Sometime around my sophomore year of high school, baggy haired and pimply faced, I knew the script to the rest of my life. You see, I had spent so much time letting doctors fix all my sports injuries that I thought I had no other choice than to be an orthopedic surgeon.
By the age of seven, I had broken (or severely bent) my arms a whopping six times – and that’s not hyperbole. I fell off a toilet once, no kidding. I had finished a bath and the towels were on a shelf above the commode. Soapy and wet, I stood on the lid, reached for a towel and landed left-arm-first in the bathtub.
I fell off a trampoline because my hot-shot neighbor, John Shreckengost, told me to back up so he could show the cute girls how he could do a flip. I backed up all the way to the ground, right arm first.
I was tackled twice in football – once on the sidewalk, once on the curb – and both times ended in a cast. I tried to jump over a creek the size of the Grand Canyon and broke my fall with my arm landing squarely on a brick. I fell out of a tree another time because OSHA didn’t monitor our treehouse development company. I remember sitting at the foot of that tree, no feeling in my arm, thinking, “This has got to stop.”
While all my friends were swimming in the local, public pool, I sat on the steps with a plastic bag around the sweaty plaster glued to my arm. I’ll never forget the smell of those casts, nor the dirt that seeped from them, nor the size of the saw blade doctors used to remove them.
The arms were just a blip on my sports injuries. My ankles, one year, looked like softballs; I played a state championship basketball game with a broken finger that still looks more like an “s” than the normal “l.” I spent most of my high-school baseball seasons popping anti-inflammatory pills while ice numbed the tendonitis in my right elbow. And in an unsanctioned, front-yard wrestling match with one of my best buds, I separated a shoulder.
Let’s put it this way: My sports medicine doctor knew me well, so he wasn’t surprised when I approached him my freshman year of college to ask if I could work a summer job in his office to learn more about medicine.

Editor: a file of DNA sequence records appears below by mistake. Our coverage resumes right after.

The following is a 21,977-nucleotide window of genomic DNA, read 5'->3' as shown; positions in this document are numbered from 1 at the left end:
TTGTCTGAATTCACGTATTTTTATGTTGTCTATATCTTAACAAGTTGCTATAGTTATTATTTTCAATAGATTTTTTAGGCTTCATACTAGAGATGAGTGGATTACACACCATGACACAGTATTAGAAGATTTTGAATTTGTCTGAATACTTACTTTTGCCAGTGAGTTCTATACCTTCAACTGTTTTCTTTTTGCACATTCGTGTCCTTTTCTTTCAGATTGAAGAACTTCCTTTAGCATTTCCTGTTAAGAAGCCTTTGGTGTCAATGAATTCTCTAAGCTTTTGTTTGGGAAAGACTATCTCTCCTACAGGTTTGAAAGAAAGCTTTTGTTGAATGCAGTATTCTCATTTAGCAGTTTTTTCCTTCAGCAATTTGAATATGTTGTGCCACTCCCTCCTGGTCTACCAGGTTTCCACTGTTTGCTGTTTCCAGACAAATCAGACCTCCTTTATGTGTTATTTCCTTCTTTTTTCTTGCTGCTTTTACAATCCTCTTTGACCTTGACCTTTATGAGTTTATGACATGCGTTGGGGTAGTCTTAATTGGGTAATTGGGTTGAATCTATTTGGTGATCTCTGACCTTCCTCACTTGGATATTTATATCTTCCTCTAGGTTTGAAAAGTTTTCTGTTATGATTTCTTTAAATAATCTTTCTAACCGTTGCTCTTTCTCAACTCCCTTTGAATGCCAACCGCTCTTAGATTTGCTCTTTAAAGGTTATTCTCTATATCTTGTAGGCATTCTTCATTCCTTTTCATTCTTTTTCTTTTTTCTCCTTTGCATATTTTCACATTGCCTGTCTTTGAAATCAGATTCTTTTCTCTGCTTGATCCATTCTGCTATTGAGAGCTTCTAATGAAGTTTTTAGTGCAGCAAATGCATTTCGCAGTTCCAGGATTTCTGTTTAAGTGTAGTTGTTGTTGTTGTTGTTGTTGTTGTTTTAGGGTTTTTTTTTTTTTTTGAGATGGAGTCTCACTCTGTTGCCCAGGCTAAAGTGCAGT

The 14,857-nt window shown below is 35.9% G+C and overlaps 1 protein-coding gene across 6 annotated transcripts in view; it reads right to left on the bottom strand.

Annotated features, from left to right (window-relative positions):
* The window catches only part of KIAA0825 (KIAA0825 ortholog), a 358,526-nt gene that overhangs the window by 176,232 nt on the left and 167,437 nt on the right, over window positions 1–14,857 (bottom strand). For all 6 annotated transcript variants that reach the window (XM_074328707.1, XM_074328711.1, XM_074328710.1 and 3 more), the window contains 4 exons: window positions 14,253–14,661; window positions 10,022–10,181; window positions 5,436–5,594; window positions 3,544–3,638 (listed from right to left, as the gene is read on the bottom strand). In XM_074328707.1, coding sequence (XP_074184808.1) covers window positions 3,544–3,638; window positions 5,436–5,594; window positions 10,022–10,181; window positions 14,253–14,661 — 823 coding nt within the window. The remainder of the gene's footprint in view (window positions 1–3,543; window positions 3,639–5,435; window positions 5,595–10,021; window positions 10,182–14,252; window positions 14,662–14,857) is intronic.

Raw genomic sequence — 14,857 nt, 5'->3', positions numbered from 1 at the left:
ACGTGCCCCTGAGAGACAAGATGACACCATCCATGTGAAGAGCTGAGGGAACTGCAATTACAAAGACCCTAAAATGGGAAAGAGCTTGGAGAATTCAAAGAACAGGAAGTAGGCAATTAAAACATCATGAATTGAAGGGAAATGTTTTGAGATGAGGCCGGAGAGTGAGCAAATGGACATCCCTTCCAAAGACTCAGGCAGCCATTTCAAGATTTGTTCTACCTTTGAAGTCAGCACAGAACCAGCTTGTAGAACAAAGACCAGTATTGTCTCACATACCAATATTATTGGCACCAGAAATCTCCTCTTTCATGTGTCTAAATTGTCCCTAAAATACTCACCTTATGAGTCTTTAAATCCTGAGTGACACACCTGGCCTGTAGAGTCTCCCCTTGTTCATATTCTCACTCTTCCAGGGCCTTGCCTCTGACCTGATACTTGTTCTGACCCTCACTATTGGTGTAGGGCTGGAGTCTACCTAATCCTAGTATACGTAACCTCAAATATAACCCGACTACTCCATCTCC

A funny thing happened along my way to medical school, though. It turns out, my brain wasn’t wired for the sciences. I studied harder and knew my biology book better than the academics, but I couldn’t handle what should be the unlawful multiple-choice tests they give in the university setting. No, my brain was wired to think I could find truth in A.), B.), C.) and, quite obviously, D.) All of the Above. That makes for a stunningly neurotic test-taking experience.
Meanwhile, a few years earlier, one of my high school English teachers had brought a special guest to our classroom – a giant named Robert Stewart who was the strongest guy on the Alabama football team.
I remember one thing Stewart said in that 30-minute conversation with our class: Learn how to write – it will help you in nearly any career you want.
As an awkward teenager, I wasn’t smart enough to know what Stewart meant. Today, I think he was the smartest guy in the room. At the same time I was making Cs on biology tests in college, I was trying to write my first novel, which still exists somewhere on a floppy drive, never to see the light of day again.
In the 22 years since I passed my last college class, writing has been part of my life every day. It has led me to a career that has allowed me to interview sports stars, a sitting President, and thousands of people just like you and me who have wonderful stories to tell.
Writing hasn’t just allowed me to write, though. I discovered I loved the business of writing, and my company now owns five separate entities.
And even better, I’ve gotten to work with brilliant people, all who shared the ability to write. Some of those people work in the marketing world now, creating amazing campaigns across the country. Two former colleagues went on to be attorneys. A half dozen have moved into politics, while some of have gone on to teach, work in the clergy or work as fundraisers. One former editor, a fantastic writer, is now an analyst for one of the world’s largest energy companies. I’ve even worked with writers who became extremely wealthy in the world of sales, and some who found their place in retail.
You see, writing isn’t just sitting at a computer with fingers moving. It’s about learning and describing what you’ve learned. It’s about thinking critically, organizing thoughts, and being so trustworthy that people will open up to you.
A few years ago, our company had the idea to pass along what I was given in high school. The Leader holds its annual Media Camp each summer to introduce young people to the world of media. We teach them about writing, about photography, about building websites and about video. They write stories, post to websites, build a photo gallery and film their own broadcast.
We’ve never had a camp where the youngsters left disappointed, and if you’re looking for an activity one week this summer for your children, you never know what switch may get turned on in their minds.
The ages of children who can attend is 10-15, and this year’s camp will be held from July 8-12 at our office.
If you’d like more information about our camp, you’re more than welcome to email me at the address below.
These days, a lot of us don’t like to talk about “media,” with its negative connotations. But what we do at The Leader, and in our company, is not “media” in the national, angry sense. We believe in telling great stories about great people and important topics. And if you think your children may be interested, we’d love to show them the way.